Back in the bad old days people weren’t quite so racially aware as they are today (in the most part), and most people didn’t even get the National Geographic channel. So anyone of a non-western persuasion wasn’t necessarily treated with much/any respect. Thank the Lordy we’ve moved on (in the most part). Here is a tale of sadness about an African tribesman called Ota Benga who was given a shit life by whitey.
In the late 1800′s the Belgian Force Publique were busying themselves with thieving from and murdering the tribes of the Belgian Congo. After all the Belgians were white, so the African’s shit should have been their shit in the first place right?? The hero of this story - Ota Benga – had been out hunting, and managed to kill an elephant, he returned to his village, all chuffed about how hard he was. But what he found when he arrived was not the hero’s welcome he had expected. His wife and children had been murdered and mutilated along with the rest of his people. He himself was sold in to slavery. This is him with some of his buddies (second from the left).
In 1904 an explorer named Samuel Verner who was collecting “specimens” (i.e. humans), found Ota, this 23 year old, 4′ 11″ man, in the slave market and was impressed by his pointed, whittled down teeth. He bought him for the princely sum of some salt and cloth and took him back to America to be shown in the Louisiana Purchase Exposition. Ota had little choice, and little to stay in Africa for so went with him.
After the fair Verner took him back to his homeland where he quickly remarried, this time his wife died of a snake bite. He was not a lucky fella. People of other tribes now distrusted him due to his connection with the white guys and so he opted to go back to America with Verner. Once again the poor chap didn’t really have much of a choice, rejected by his peers and soon to be ridiculed by Westerners.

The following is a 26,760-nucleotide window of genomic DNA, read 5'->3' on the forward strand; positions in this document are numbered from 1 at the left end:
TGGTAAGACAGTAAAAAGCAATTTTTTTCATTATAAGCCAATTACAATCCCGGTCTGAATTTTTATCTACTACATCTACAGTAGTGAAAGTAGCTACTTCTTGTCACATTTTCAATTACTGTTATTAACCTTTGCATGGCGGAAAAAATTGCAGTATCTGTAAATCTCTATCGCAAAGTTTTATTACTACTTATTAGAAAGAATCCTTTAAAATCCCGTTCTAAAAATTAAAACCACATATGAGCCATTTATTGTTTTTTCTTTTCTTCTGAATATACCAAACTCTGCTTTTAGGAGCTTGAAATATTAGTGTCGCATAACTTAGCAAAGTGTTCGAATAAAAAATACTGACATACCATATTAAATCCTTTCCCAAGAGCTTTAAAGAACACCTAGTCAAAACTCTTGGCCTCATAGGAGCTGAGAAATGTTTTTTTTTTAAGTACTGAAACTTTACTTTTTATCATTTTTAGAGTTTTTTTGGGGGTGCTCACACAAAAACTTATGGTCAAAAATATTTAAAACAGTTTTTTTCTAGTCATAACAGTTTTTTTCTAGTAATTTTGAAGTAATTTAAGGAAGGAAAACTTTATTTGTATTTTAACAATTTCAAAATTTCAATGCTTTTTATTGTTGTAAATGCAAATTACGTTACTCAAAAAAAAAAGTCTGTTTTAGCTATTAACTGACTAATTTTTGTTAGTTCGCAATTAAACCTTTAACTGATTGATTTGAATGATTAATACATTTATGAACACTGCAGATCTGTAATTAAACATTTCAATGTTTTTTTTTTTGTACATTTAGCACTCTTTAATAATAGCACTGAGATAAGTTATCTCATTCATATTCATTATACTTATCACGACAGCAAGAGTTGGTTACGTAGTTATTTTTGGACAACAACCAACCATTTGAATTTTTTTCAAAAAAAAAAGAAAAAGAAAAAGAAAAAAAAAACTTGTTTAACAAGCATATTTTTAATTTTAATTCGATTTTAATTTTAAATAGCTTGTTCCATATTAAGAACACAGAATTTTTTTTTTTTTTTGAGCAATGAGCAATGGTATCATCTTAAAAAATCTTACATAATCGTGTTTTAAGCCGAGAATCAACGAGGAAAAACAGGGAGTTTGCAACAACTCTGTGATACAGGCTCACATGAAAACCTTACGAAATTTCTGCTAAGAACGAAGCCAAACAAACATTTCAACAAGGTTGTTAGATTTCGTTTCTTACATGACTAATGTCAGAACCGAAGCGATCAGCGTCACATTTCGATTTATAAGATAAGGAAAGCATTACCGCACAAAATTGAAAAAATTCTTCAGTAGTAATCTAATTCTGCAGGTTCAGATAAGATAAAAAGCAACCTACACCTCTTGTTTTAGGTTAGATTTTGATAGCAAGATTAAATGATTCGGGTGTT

Verner was low on dosh and ended up giving Ota to the Bronx Zoo where he was allowed to roam around free and soon became a massive draw to the public. On one day alone it’s reported that 40,000 people came through the gates to oggle and harass him. He had a full time guard to make sure people didn’t pull him to bits with their idiotic curiosity, but was eventually kept full time in the monkey house where he befriended the chimps and the orangutans. It seems amazing to our modern brains that keeping a human in a cage was ever thought of as OK?
Darwin’s evolutionary theory was misapplied back then. People thought there were different levels of evolution in humans, the whites obviously being the most evolved because we had invented petticoats, cricket and table manners. Pygmies were considered little more than apes. Eventually, partly thanks to the complaints of black ministers, he was given free reign to wander the zoo again but became less and less impressed with idiot gawpers poking him in the ribs, tripping him over and laughing at everything he did. Fair enough.
One day he kicked off big time because the soda salesman wouldn’t give him a soda, it took three guards to get him back to his cage, apparently he fought like a “tiger”. Later he made a bow and arrow and opened fire, injuring the gawkers he hated so much. After that escapade it was time for him to leave the zoo, he had become more trouble than he was worth. Take the power back my friend.
He ended up at an orphanage for a while where he learned English, then, in 1910 he was taken to live in a black community in Lynchburg, VA. There he was accepted by the black families and popular with the little boys who he taught bush craft and helped collect honey. Apparently he thought it was hysterical anytime any of them got stung. I bet it was. He had his teeth capped and got some western style clothes in an effort to blend in but became progressively more and more homesick. He realised that he could never afford the boat fare home and this troubled him.
One lonely day in 1916 he lit a ceremonial fire, took the caps off of his teeth and shot himself in the heart with a stolen gun. Whitey has a lot to answer for. Ota Benga I salute you.
This is a book about him written by Verner’s grandson: